Next book


Unfortunately, this does not salvage the tale. Better choices abound, such as Marjorie Blain Parker and R.W. Alley’s When...

Readers are in for a predictable, stereotypical comparison of how this particular mother and father differ in how they interact with their winsome daughter.

The text follows a strict pattern, stating what Mommy typically does and following with how “daddies do it different,” even though there is only one daddy/mommy pair depicted. Mommy is usually pleasant and proper and gets things done: “When Mommy feeds me breakfast…. I sit nicely at the table, munch a piece of toast….” Daddy indulges in somewhat foolish behavior: “We make a fort with waffles, get syrup on the dog, and eat cereal straight out of the box!” (Mommies sharing this with their children will wonder who gets to wash the dog.) Carter ably paints the contrasting scenes in what appears to be watercolor. Most of these dichotomies make logical sense. Mommy teaches her daughter to make sauces while Daddy gives a lesson on how to juggle eggs and so on. But some are less successful: “When Mommy gets her nails done, I sometimes get mine painted, too. When Daddy watches Sunday sports, I sometimes see him cry.” But on the last spreads mom and dad each tuck their daughter in, give her a kiss and tell her how much she is loved in “the exact same way.”

Unfortunately, this does not salvage the tale. Better choices abound, such as Marjorie Blain Parker and R.W. Alley’s When Dads Don’t Grow Up (2012) and Stephen Cook’s Day Out with Daddy (2006). (Picture book. 3-6)

Pub Date: April 17, 2012

ISBN: 978-1-4231-3315-5

Page Count: 40

Publisher: Disney-Hyperion

Review Posted Online: March 17, 2012

Kirkus Reviews Issue: April 1, 2012

Next book


From the Once Upon a World series

A nice but not requisite purchase.

A retelling of the classic fairy tale in board-book format and with a Mexican setting.

Though simplified for a younger audience, the text still relates the well-known tale: mean-spirited stepmother, spoiled stepsisters, overworked Cinderella, fairy godmother, glass slipper, charming prince, and, of course, happily-ever-after. What gives this book its flavor is the artwork. Within its Mexican setting, the characters are olive-skinned and dark-haired. Cultural references abound, as when a messenger comes carrying a banner announcing a “FIESTA” in beautiful papel picado. Cinderella is the picture of beauty, with her hair up in ribbons and flowers and her typically Mexican many-layered white dress. The companion volume, Snow White, set in Japan and illustrated by Misa Saburi, follows the same format. The simplified text tells the story of the beautiful princess sent to the forest by her wicked stepmother to be “done away with,” the dwarves that take her in, and, eventually, the happily-ever-after ending. Here too, what gives the book its flavor is the artwork. The characters wear traditional clothing, and the dwarves’ house has the requisite shoji screens, tatami mats and cherry blossoms in the garden. The puzzling question is, why the board-book presentation? Though the text is simplified, it’s still beyond the board-book audience, and the illustrations deserve full-size books.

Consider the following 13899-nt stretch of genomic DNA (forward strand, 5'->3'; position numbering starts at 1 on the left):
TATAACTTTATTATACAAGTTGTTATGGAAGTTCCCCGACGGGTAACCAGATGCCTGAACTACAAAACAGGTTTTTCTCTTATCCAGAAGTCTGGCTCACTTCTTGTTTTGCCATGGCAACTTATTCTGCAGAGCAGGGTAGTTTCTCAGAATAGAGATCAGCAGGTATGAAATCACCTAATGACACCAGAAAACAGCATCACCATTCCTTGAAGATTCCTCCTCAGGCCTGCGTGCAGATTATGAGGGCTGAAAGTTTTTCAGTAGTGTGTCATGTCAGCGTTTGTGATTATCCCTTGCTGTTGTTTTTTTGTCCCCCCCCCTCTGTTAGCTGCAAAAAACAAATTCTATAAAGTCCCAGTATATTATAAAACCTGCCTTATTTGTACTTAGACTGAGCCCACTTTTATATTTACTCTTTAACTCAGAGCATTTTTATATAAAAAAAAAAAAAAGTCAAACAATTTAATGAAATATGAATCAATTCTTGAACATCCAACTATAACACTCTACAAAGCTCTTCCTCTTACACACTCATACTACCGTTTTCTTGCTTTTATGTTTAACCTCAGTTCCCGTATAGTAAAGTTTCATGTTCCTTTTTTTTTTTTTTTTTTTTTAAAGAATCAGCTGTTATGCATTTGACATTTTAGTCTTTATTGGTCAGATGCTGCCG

A nice but not requisite purchase. (Board book/fairy tale. 3-5)

Pub Date: Sept. 13, 2016

ISBN: 978-1-4814-7915-8

Page Count: 24

Publisher: Little Simon/Simon & Schuster

Review Posted Online: Oct. 11, 2016

Kirkus Reviews Issue: Jan. 1, 2017

Next book


The action of this rhymed and humorous tale centers upon a mouse who "took a stroll/through the deep dark wood./A fox saw the mouse/and the mouse looked good." The mouse escapes being eaten by telling the fox that he is on his way to meet his friend the gruffalo (a monster of his imagination), whose favorite food is roasted fox. The fox beats a hasty retreat. Similar escapes are in store for an owl and a snake; both hightail it when they learn the particulars: tusks, claws, terrible jaws, eyes orange, tongue black, purple prickles on its back. When the gruffalo suddenly materializes out of the mouse's head and into the forest, the mouse has to think quick, declaring himself inedible as the "scariest creature in the deep dark wood," and inviting the gruffalo to follow him to witness the effect he has on the other creatures. When the gruffalo hears that the mouse's favorite food is gruffalo crumble, he runs away. It's a fairly innocuous tale, with twists that aren't sharp enough and treachery that has no punch. Scheffler's funny scenes prevent the suspense from culminating; all his creatures, predator and prey, are downright lovable. (Picture book. 3-6)

Pub Date: June 1, 1999

ISBN: 0-8037-2386-5

Page Count: 32

Publisher: Dial Books

Review Posted Online: May 19, 2010

Kirkus Reviews Issue: June 1, 1999

Close Quickview